We’re blown-away by this great, easily-readable resource (on a site called “Jerz’s Literacy Weblog”) which provides a primer for novice writers on how to write great fiction. The tutorial gives just enough information to be useful and educational, without going into so much detail as to force the reader to really hunker-down for a creative writing course. From Writing Meaningful Dialogue to Creating Conflict and Tension, you’ll get the information you need in a succinct and clear manner. Take a look today and find ways to polish your writing, or if you’re new to creative writing, get a jump-start on making sure your sims are of top-notch quality!
If you’d like to increase your writing skills, you can check out a few online courses we’ve found that may be of use to you. The first is by The University of Utah Department of English, called Introduction to Creative Writing. You can click on the course name and begin registration as an “other user,” and start the course immediately. The “Open University,” a free, online compilation of college-like courses also offers two programs that take between 8 and 12 hours to complete: “Writing what you know” and “Start writing fiction.” While we can’t claim that the quality on any of these courses is great, we expect that they’re a good place to start if you’re looking for quality ways to make your writing more engaging and realistic! (Photo by Colin and Sarah Northway.)
It’s not easy to keep up an every-day writing pace, even when you’re participating in a collaborative story like ours. Sometimes, the creative well can run dry! But take heart, because this list of 29 Ways to Stay Creative can help you get back on track with some simple ideas. If you’re looking for other ideas, our “Inspiration” and “Simming Tips” side-bar blocks cycle through random items every time you reload the page, so be sure to check them out each time you return to the Community News! (Link via Lifehacker, photo by Rennett Stowe.)
What can we simmers learn from screenwriters? Check out Simon J. Michael’s article How to Write a Screenplay – 20 Lessons from Star Trek to find out.
Coming up with new ideas for your character in your roleplaying game can be a challenge. Whether you’re the GM of the game, or just a player, you’ll need to be creative and think up some interesting ideas about what your character does, or what could happen to your character.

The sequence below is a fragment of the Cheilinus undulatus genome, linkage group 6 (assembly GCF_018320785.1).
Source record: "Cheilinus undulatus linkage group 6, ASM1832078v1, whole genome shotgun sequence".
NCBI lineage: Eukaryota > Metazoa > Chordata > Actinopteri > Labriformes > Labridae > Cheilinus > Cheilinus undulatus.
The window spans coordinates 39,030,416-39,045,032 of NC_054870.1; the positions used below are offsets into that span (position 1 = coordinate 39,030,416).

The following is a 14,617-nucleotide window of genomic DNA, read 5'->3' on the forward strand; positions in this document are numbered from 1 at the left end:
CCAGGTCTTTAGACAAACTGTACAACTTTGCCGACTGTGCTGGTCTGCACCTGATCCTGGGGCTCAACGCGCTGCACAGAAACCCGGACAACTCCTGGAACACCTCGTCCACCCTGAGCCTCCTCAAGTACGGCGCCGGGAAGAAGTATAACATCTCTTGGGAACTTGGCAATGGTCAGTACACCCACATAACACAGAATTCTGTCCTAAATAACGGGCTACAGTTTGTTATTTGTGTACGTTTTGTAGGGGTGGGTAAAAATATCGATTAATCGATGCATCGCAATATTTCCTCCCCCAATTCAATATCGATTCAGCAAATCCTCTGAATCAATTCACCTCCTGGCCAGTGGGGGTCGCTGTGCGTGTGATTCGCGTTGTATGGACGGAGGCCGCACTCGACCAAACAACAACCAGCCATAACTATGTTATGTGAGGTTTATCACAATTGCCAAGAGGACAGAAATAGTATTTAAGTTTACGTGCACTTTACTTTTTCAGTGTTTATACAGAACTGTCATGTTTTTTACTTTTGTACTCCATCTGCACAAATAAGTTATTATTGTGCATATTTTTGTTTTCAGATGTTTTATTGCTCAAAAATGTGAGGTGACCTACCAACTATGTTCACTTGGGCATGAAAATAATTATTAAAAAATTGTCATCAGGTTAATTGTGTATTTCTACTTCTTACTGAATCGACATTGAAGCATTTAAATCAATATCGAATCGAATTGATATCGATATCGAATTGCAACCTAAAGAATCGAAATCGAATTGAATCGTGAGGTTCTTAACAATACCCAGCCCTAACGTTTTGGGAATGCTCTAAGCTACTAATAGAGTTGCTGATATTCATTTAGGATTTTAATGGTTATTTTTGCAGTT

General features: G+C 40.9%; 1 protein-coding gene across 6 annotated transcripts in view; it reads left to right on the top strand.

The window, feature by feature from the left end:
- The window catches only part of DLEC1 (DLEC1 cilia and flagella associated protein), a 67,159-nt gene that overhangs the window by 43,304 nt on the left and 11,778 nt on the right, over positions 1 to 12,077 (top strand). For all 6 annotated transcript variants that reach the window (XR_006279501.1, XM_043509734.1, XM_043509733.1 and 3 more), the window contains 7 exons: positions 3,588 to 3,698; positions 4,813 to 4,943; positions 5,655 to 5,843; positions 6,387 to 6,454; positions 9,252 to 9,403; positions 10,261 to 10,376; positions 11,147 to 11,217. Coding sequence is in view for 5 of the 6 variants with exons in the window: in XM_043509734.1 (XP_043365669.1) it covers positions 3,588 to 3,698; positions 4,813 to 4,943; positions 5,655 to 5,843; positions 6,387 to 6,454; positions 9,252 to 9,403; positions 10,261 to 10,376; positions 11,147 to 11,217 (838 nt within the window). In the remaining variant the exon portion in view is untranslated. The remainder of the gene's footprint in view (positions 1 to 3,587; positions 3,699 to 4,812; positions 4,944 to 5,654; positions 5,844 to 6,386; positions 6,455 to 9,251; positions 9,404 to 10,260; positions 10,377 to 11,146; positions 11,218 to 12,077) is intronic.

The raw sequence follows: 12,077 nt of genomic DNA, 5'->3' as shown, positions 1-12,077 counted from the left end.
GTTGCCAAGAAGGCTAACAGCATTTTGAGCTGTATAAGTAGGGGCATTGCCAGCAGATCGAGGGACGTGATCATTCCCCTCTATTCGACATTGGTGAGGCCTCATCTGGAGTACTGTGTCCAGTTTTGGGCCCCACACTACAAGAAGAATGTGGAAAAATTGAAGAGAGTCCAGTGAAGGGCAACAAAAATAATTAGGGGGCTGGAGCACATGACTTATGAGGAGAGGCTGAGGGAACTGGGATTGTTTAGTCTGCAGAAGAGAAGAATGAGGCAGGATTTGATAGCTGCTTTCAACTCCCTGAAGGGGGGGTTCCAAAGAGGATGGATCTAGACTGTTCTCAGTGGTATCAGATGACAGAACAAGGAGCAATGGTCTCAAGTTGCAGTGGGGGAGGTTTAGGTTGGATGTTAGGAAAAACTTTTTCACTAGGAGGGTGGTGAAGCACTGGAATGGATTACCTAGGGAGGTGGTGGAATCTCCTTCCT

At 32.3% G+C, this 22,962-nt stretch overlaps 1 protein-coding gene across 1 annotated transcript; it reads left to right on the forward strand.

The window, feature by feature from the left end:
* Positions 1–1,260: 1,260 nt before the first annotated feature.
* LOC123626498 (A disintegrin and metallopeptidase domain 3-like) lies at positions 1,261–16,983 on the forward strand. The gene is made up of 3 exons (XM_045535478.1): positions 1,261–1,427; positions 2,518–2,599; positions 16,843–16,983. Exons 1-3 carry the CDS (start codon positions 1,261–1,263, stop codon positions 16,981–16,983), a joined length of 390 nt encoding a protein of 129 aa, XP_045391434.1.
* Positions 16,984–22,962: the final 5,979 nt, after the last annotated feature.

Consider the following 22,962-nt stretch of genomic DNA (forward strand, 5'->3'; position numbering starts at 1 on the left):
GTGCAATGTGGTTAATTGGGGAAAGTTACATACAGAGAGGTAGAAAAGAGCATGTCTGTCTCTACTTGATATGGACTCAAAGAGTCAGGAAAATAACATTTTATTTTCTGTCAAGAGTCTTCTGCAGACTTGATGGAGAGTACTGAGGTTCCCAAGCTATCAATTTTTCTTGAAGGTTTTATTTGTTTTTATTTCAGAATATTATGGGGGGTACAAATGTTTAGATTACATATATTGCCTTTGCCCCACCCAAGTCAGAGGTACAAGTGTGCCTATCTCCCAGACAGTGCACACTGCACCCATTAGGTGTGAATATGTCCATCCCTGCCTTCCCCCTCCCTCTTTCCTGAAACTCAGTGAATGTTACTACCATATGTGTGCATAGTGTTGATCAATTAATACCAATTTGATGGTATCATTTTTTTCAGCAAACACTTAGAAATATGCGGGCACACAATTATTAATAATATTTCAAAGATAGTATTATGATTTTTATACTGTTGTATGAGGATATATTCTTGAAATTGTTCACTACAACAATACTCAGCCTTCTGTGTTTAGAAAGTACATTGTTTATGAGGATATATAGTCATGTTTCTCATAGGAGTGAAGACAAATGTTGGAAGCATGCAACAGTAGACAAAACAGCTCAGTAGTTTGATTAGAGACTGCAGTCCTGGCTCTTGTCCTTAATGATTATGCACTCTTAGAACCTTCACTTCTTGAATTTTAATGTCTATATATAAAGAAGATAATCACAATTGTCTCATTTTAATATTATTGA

As players of roleplaying games, we can get writers block, or simply often struggle to come up with interesting ideas for your posts. Here are some tips for what to do when you can’t think of anything to write, and they might help you come up with something creative.
As internet writers, it’s important that we refresh our grammar skills from time-to-time, as our writing is how others know us. Think of grammar as the clothes you wear in the writing world: if yours is sloppy, people will have a hard time taking you seriously. This handy guide on Lifehack can help you review the rules of punctuation and ensure that your writing is conveying exactly what you want it to convey.
As a writer, your ability to convey yourself meaningfully and correctly is one of the most important skills you can have. And as a fiction writer, keeping your reader immersed in the story is an important part of getting the feedback and response that you’re looking for. We should all make every effort to ensure that our writer isn’t distracting our reader from getting involved and entranced by the story we’re telling. Check out this list of 10 grammar mistakes that are simple to correct and ensure that your writing looks professional!
Janet Fitch, author of “White Oleander” and “Paint it Black,” has written 10 rules for writers that can be of great reference for simmers. Check it out, especially, number 10:
Torture your protagonist.
The writer is both a sadist and a masochist. We create people we love, and then we torture them. The more we love them, and the more cleverly we torture them along the lines of their greatest vulnerability and fear, the better the story. Sometimes we try to protect them from getting booboos that are too big. Don’t. This is your protagonist, not your kid.
If you don’t consider yourself a real expert on science fiction, you may find this syllabus and book list from blog io9 to be of great use to you on getting “up-to-speed” on the foundations of this genre. Don’t forget to check your local library for copies of this works, before spending money on them!
While you’re at it, you can also catch up on Star Trek information on our Cadets area of the site.
The blog Lifehacker has come up with a great list of commonly misheard expressions that people often confuse while writing. Take a look, and see if you’re an offender — if so, be sure to fix these in your sims!